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Anthony Fabio, Ph.D.

Center for Injury Research and Control Awards Grants to Study Deaths during Interaction between Suspect and Police and Gender Differences after Brain Injury

PITTSBURGH, July 18, 2001 — The Center for Injury Research and Control (CIRCL) at the University of Pittsburgh has awarded grants to study deaths during interaction between suspect and police and gender differences after brain injury as part of a program to encourage young investigators to initiate research in injury prevention.

Injuries are the leading cause of death and disability in children and young adults. In fact, injuries constitute one of the most expensive health problems in the United States, costing $75 billion to $100 billion a year directly and indirectly. Conversely, research on injury receives less than two cents out of every federal dollar for investigation on health problems. To help combat these alarming statistics, CIRCL established its small grants program.

The first grants funded through the program have been awarded to Amy Wagner, M.D., instructor in the department of physical medicine and rehabilitation at the University of Pittsburgh, and to Steve Koehler, Ph.D., a forensic epidemiologist in the Allegheny County Coroner’s Office.

Dr. Wagner’s study, “Gender Based Associations with Outcome after Severe Traumatic Brain Injury,” will examine whether gender difference is an independent risk factor for poor outcome after traumatic brain injury. Dr. Wagner will evaluate specific gender differences in neuropsychological function, physical disability and outcome after hospitalization with severe

brain injury. Her study also hopes to further delineate other contributing epidemiological and event-related variables influencing the role of gender and brain trauma.

Traumatic brain injury is considered an epidemic in the United States, with an overall incidence of 200 per 100,000 total brain injuries per year. Survivors of brain injury often suffer devastating consequences, costing themselves, their families and society millions of dollars in lost opportunities.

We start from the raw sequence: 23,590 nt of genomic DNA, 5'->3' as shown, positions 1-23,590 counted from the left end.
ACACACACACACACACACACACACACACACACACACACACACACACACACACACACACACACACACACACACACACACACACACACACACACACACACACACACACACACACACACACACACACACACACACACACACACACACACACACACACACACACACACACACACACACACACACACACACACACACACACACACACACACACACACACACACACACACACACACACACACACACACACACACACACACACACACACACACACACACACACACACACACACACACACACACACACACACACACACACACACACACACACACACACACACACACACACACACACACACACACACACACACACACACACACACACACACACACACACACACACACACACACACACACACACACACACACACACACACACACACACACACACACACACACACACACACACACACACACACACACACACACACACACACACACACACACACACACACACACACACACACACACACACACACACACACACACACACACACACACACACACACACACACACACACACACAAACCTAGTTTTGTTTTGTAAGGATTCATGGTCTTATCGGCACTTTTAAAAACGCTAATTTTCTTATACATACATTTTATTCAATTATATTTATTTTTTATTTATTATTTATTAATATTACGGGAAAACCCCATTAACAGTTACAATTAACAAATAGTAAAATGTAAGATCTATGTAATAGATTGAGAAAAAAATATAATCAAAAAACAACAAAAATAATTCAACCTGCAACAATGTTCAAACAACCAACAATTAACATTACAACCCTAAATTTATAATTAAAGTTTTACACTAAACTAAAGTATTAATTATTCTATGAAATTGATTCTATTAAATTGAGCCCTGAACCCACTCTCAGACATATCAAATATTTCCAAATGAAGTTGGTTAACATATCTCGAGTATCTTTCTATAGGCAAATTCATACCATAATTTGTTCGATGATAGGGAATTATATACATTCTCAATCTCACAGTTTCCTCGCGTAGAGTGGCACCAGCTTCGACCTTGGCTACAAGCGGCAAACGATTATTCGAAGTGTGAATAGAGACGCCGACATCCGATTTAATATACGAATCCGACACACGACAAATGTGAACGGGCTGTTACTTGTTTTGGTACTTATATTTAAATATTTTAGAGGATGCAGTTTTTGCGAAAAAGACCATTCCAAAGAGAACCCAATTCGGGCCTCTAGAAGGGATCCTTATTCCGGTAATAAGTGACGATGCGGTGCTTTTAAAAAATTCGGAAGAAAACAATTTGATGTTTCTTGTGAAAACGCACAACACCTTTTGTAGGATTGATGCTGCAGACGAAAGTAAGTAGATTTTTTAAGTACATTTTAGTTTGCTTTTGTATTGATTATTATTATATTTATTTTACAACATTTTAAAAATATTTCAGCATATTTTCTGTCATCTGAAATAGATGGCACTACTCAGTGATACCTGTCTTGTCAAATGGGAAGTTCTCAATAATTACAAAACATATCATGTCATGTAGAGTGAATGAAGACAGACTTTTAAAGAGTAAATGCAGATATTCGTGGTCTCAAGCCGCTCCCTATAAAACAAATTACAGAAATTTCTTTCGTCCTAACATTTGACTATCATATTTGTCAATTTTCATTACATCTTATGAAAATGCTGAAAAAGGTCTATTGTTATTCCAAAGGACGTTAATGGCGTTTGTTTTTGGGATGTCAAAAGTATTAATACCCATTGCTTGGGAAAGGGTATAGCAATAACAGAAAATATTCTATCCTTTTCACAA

Earlier studies conducted by Dr. Wagner showed that women with traumatic brain injury were over 2.5 times more likely to be disabled than males one year after injury. Other studies on traumatic brain injury demonstrated women also were more likely to report sleep disturbances, headaches, fatigue, anxiety, depression, missed work and relationship difficulties.

“We hope Dr. Wagner’s research will provide a framework from which to build for future studies of risks, interventions and outcomes for women with traumatic brain injury,” said Anthony Fabio, Ph.D., visiting assistant professor of CIRCL and co-investigator of the study.

Dr. Koehler’s study, “Deaths During the Interaction Between a Suspect and Law Enforcement Officers: A Coroner’s Based Study,” involves a retrospective assessment of the risks of fatal injury to suspects and prisoners during the four phases of legal custody: apprehension, arrest, transport and incarceration. This will be the first study of the hazards of fatal injury by phase of legal intervention.

Deaths while in the custody of law enforcement officials have received increased attention by the media due to several high-profile cases. However, few studies have examined the risk of injury and death while in police custody.

Dr. Koehler’s study will determine the risk of death during each of the four phases by sex, age and race. His study also will clarify the manner and mechanism of death within each phase, and examine if the actions of the deceased or the actions of police contributed to events leading to death. Dr. Koehler will analyze data from the Allegheny County Coroner’s Office collected between 1995 and 1999 and examine the death certificates of all non-natural deaths within Pennsylvania during the same time frame.

“CIRCL is proud to support these young investigators and we hope their efforts will generate more interest in the field of injury prevention,” said Donald W. Marion, M.D., professor and interim chief of neurosurgery at the University of Pittsburgh School of Medicine and director of CIRCL.

CIRCL is one of 10 centers in the United States to receive official designation of injury control research centers by the Centers for Disease Control.

CIRCL is an interdisciplinary, comprehensive program involving six schools and 18 departments of the University of Pittsburgh. The center conducts injury control research, disseminates information on injuries, provides training for health care professionals and informs the public and community leaders on injury control measures.

For more information about CIRCL and the small grants program, please access http://www.circl.pitt.edu.

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